He was going back to see his mom again Memorial Day weekend, and to Pawhuska, the seat of Osage County, to see the Indian relay races—an old Native sport where riders race bareback horses, three different laps on three different horses. Just a few miles away is where Martin Scorsese recently filmed Killers of the Flower Moon, his adaptation of David Grann’s book about the murders of Oklahoma’s Osage Indians during the 1920s, when oil discovered beneath their reservation made them rich. I ask Wes if he was tapped for the film. “For the longest time they were checking my availability as they redid the script,” he says, “but when they finally started casting, the calls stopped.”
Wes points out that the cast does include Tatanka Means, the son of his old Last of the Mohicans costar Russell Means, and he’s encouraged by that sense of continuity. As for the industry as a whole, he stresses that there are so many more Native Americans involved in filmmaking than there were when he started out. “And now,” he says, “they’re able to write from their Native mindset.”
Sydney Freeland, who worked on Reservation Dogs with Sterlin Harjo and directed multiple episodes of Peacock’s Rutherford Falls, a comedy about an upstate New York town with a large Native community, credits Wes with part of that shift. “He laid the groundwork for a lot of the stuff that people are doing now,” she says. “There’s a lot of roles coming up, but they’re contemporary roles. They’re not period pieces. It’s not ‘We’re going to make a Hollywood Western with cowboys and Indians.’ That’s due in large part to the foundation that he’s put out there for everybody.” Freeland described a moment on the set of Reservation Dogs when she looked back and saw all these familiar Native faces. “These are people whose couches I’ve slept on,” she says. “A Native showrunner, cast, and crew.” It was what Wes had been dreaming of ever since he first wandered into Los Angeles, more than 30 years ago.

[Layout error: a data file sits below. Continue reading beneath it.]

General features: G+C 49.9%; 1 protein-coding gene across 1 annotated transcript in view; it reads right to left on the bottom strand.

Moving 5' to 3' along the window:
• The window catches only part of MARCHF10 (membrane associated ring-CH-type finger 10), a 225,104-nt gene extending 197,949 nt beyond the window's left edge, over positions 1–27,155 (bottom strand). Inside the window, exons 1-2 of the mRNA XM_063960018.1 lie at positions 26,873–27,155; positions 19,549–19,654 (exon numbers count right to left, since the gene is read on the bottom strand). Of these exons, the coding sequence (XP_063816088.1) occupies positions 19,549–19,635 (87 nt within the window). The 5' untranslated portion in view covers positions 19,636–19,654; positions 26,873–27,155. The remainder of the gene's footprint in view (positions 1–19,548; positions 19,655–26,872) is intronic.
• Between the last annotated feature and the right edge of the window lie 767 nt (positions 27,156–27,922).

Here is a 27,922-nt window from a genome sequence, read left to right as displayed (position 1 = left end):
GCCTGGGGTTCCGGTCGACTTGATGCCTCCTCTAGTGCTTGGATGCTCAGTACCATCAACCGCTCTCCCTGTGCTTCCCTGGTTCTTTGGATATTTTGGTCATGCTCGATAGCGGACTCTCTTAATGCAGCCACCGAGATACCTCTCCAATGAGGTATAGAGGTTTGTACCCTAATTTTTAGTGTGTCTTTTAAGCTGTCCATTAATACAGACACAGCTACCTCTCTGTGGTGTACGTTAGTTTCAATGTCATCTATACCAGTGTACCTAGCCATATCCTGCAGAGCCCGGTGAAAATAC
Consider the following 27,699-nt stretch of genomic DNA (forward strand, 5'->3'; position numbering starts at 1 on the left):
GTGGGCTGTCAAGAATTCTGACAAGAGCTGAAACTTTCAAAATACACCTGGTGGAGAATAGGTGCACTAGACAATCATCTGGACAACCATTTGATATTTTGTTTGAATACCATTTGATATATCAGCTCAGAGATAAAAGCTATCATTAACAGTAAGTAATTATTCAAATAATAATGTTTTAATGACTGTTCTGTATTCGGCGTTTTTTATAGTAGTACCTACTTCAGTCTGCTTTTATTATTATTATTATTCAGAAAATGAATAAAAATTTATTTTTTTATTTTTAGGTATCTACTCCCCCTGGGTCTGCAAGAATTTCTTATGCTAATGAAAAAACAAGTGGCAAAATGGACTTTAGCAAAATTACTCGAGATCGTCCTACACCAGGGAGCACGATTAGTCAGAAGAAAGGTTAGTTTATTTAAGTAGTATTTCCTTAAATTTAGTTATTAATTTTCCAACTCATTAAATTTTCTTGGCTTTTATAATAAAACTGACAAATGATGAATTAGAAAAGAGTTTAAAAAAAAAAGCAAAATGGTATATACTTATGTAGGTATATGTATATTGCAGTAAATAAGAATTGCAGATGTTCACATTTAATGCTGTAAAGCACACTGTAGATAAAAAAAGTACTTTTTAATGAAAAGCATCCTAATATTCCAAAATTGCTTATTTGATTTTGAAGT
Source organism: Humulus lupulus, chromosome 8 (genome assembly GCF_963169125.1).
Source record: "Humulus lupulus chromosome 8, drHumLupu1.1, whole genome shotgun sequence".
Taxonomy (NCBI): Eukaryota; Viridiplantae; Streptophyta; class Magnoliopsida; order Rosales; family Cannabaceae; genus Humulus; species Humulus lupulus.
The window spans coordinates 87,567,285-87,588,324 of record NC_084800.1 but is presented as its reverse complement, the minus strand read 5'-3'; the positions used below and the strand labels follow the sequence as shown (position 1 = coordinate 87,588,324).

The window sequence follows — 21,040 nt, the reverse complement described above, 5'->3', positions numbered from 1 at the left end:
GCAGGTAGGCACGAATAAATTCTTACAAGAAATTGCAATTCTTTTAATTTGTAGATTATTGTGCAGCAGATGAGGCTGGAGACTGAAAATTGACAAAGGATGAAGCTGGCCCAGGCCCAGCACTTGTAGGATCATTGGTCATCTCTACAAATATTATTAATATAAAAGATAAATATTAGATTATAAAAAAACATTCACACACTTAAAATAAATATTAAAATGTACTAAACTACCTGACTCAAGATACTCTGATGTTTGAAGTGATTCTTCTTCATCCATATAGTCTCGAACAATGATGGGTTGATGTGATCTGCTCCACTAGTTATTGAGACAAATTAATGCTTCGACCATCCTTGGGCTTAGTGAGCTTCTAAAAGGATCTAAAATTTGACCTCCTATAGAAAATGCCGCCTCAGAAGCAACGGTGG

I’ve been thinking about the state of Native acting a lot this year. The TV rights for the adaptation of my novel were dropped by HBO, and I had a feeling that it was because there were no stars to cast, too few known faces to sell the show. This was wrong, of course, because then along came Rutherford Falls, the first proper Native TV show in this country, with a largely Native cast and Native writers room, and Reservation Dogs is on the way.
But most of all, it was wrong because we still have Wes Studi, our lodestar, blazing the trail ahead with his brilliance. I was recently asked to write a short film for a production company out of Oakland. I’d never written a screenplay before, but I did start dreaming up a script, written for Wes Studi specifically. Something that would showcase all of his talents, as a charmer, a humorist, a speaker of several languages. He’ll be an older Native man traveling across the American landscape, visiting A.A. meetings along the way. He’ll be a poet who published his first book in his 70s, after a lifetime of addiction. He’ll rob banks with handwritten notes. His twin brother will have died recently, and the book will be coming out at the end of his trip. Something like that. I’m probably not the one to do it. But someone else should. Write it with Wes in mind. With all that he can do, and with all that it could mean to have him star in a film everyone sees. Well, obviously not everyone. Just enough of an audience, which is all we’ve ever asked for.
Tommy Orange is the author of the novel ‘There There,’ a finalist for the Pulitzer Prize. This is his first article for GQ.
A version of this story originally appeared in the August 2021 issue with the title “Wes Studi’s Untold Stories.” Courtesy